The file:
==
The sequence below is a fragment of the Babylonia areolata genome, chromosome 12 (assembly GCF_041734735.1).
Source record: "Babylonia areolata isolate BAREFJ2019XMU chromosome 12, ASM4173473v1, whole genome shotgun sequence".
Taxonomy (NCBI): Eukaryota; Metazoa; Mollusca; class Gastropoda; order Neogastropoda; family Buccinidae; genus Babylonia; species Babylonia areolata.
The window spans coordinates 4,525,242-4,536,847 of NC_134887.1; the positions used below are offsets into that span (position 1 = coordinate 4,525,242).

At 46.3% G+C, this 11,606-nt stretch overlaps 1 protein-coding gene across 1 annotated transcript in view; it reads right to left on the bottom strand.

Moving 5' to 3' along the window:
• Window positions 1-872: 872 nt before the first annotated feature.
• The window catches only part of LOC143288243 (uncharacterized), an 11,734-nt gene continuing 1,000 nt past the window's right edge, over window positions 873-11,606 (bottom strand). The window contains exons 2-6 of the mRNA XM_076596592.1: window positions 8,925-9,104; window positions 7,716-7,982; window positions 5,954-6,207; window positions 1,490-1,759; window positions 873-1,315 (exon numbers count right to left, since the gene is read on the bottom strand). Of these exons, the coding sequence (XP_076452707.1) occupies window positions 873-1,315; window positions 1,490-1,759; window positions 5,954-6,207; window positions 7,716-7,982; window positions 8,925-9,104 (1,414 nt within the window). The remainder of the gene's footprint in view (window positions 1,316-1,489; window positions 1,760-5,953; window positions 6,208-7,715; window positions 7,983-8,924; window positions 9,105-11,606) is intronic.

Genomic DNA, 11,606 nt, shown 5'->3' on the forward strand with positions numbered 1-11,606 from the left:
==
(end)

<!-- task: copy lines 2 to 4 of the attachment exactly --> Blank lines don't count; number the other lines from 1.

Source record: "Babylonia areolata isolate BAREFJ2019XMU chromosome 12, ASM4173473v1, whole genome shotgun sequence".
Taxonomy (NCBI): Eukaryota; Metazoa; Mollusca; class Gastropoda; order Neogastropoda; family Buccinidae; genus Babylonia; species Babylonia areolata.
The window spans coordinates 4,525,242-4,536,847 of NC_134887.1; the positions used below are offsets into that span (position 1 = coordinate 4,525,242).